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I am talking about a scene in which we see a dead mother and her son, who were killed by ISIS, and I want to criticize those who don't show any reactions to this crime, just watch that scene. I want to ask them indirectly: "Don't you have conscience? Why don't you show any reactions?" I thought I could use this sentence, to covey my thoughts:

Whose conscience can remain indifferent in the face of such a heartbreaking scene?

I want to focus on "conscience" in this sentence. Can we use the phrase "whose conscience" at all and does it convey what I'm trying to say?

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    Welcome to ELL :-). Proofreading is off-topic here and questions like this one get closed quickly. If you write your opinion whether the sentence is grammatical and why (pinpoint the area of concern) you will probably get some good answers :-). Please see this meta post and the help centre for more information. Thanks! – Lucky Jun 26 '15 at 16:24
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    @Soudabeh I would not delete it but instead edit it. I would edit it to something like this: "here is what I want to convey. Here is my sentence. Does 'whose conscience' sound natural? How can I make the sentence sound more natural?" – DJMcMayhem Jun 26 '15 at 17:45
  • I think @DJMcMayhem has given you some very good advice. It is very helpful to understand what the sentence is trying to say exactly when attempting to think of different wording. What we suggest might not be correct for your meaning if we aren't certain of what you hope to say. – ColleenV Jun 26 '15 at 17:57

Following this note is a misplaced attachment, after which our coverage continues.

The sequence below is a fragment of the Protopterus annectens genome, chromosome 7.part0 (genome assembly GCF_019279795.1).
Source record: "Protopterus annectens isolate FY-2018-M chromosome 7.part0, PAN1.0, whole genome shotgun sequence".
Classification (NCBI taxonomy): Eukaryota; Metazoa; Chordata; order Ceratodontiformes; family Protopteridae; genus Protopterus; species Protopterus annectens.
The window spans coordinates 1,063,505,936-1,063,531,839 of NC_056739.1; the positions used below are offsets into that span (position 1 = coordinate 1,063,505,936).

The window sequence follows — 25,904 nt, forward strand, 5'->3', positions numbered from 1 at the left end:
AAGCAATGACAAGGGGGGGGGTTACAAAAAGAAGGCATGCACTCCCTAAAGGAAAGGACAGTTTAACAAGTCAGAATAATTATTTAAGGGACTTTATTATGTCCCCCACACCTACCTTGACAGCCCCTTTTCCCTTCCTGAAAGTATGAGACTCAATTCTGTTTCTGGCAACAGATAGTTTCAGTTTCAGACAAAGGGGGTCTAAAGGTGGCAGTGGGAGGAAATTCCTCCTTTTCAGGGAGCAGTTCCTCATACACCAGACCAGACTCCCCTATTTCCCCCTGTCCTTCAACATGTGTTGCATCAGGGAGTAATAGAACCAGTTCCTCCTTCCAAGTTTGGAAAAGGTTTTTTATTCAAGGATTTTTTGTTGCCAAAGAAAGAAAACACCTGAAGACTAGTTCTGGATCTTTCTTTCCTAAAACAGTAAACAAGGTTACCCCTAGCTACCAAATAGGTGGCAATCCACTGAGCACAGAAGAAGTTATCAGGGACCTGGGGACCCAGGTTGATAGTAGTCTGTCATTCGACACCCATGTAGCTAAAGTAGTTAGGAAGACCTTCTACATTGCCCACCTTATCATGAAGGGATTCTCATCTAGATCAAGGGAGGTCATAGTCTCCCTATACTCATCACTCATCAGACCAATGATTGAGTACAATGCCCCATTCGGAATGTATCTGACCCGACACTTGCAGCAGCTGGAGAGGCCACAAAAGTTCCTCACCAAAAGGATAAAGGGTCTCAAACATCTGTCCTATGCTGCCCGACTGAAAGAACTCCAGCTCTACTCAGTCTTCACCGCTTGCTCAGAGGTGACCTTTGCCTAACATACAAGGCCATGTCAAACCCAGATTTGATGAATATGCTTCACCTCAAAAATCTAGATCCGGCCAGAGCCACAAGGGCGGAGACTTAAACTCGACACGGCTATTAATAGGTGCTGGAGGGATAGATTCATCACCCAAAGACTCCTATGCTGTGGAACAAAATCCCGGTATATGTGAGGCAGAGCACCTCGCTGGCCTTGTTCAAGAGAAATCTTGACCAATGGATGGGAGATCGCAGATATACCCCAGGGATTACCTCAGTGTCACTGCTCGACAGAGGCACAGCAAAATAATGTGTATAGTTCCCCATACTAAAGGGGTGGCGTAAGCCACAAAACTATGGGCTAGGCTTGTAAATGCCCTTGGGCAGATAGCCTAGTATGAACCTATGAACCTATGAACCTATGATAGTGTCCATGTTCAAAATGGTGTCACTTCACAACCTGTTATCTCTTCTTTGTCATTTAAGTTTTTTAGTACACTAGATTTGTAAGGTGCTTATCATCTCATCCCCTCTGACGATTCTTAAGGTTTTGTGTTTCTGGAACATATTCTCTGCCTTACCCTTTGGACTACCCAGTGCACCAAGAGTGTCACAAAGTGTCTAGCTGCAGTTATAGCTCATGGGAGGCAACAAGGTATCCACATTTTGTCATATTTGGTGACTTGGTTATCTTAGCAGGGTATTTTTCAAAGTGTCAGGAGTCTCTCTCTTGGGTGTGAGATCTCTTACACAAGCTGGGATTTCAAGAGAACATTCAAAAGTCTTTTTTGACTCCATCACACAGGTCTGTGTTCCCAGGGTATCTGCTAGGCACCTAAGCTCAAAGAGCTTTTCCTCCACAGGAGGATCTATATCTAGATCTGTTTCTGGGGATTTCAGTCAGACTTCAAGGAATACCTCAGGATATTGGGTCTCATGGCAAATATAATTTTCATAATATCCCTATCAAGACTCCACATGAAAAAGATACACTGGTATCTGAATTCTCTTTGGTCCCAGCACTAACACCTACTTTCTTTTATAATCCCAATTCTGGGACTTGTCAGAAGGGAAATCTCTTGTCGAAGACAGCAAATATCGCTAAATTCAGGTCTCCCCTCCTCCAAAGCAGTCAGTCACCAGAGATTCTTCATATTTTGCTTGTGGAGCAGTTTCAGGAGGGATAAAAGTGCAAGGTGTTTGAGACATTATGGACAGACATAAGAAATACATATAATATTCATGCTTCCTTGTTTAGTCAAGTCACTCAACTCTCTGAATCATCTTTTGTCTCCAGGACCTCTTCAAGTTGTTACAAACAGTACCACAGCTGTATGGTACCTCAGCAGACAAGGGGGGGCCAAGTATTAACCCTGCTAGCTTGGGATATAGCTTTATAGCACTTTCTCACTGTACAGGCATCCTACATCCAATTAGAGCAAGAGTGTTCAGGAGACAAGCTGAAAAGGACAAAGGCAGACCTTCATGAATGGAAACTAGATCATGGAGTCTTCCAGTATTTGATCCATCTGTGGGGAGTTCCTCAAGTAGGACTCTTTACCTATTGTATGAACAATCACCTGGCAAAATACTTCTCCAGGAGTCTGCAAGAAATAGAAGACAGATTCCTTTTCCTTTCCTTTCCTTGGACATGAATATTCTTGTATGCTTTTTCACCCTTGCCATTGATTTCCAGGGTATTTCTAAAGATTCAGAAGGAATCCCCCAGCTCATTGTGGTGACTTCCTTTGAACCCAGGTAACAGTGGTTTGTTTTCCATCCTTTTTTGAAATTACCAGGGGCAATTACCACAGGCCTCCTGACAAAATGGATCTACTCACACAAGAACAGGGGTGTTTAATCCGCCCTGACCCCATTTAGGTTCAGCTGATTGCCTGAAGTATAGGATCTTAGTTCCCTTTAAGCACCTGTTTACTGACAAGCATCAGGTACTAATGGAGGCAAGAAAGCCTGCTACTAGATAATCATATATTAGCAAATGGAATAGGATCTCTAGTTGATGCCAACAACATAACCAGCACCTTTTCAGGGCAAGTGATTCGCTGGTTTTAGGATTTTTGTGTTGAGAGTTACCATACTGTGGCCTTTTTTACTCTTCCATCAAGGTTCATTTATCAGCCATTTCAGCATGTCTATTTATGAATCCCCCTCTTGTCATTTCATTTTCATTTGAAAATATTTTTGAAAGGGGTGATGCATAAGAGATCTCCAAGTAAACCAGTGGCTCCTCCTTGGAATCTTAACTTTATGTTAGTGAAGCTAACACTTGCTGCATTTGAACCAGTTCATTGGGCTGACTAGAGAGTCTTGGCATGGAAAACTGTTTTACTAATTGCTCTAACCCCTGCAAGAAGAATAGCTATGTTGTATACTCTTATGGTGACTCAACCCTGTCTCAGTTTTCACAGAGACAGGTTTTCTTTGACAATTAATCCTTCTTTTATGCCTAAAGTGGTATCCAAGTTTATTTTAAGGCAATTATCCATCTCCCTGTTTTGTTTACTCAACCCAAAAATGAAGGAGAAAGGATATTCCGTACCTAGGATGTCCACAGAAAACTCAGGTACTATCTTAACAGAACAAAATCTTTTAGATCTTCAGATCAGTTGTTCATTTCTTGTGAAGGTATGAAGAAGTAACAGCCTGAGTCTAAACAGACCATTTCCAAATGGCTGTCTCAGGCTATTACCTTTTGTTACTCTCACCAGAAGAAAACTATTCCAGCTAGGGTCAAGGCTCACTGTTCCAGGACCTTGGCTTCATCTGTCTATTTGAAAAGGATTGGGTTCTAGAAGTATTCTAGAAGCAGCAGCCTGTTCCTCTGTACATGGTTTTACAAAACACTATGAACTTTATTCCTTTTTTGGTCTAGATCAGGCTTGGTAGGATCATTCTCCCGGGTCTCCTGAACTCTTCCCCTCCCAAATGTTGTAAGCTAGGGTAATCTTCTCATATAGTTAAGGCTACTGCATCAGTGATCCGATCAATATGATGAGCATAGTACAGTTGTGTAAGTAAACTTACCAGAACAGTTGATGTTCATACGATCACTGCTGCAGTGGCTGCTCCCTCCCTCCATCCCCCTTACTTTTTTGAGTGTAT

• Thanks :) I'm a newcomer, and at first I was thinking that "proofreading" is possible in this website . Ok! You are all totally right.:) can I ask you to edit it , suppose that I am talking about a scene in which we see a dead mother and her son, who were killed by ISIS, and I want to criticize whom don't show any reactions to this crimes, just watch those scenes ! I want to focus on "conscience" in this sentence., can we use "whose conscience" at all? – Soudabeh Jun 26 '15 at 18:03
  • I changed my question, but it is still on hold":(( – Soudabeh Jun 26 '15 at 18:15
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Can we use the phrase "whose conscience" at all?

This is perfectly acceptable. Nouns can be preceded by any possessive modifier, such as my conscience, your conscience, or Jim's conscience. Whose is simply the possessive that means that the possessor is the more abstract who.

Does it convey what I'm trying to say?

I think it conveys it accurately and with a strong, imperative style. Conscience means "the inner sense of what is right or wrong in one's conduct or motives, impelling one toward right action" (Dictionary.com). By making an appeal to the reader's conscience, you are implying that they should feel some horror or moral repugnance, which fits perfectly with what you are trying to say.

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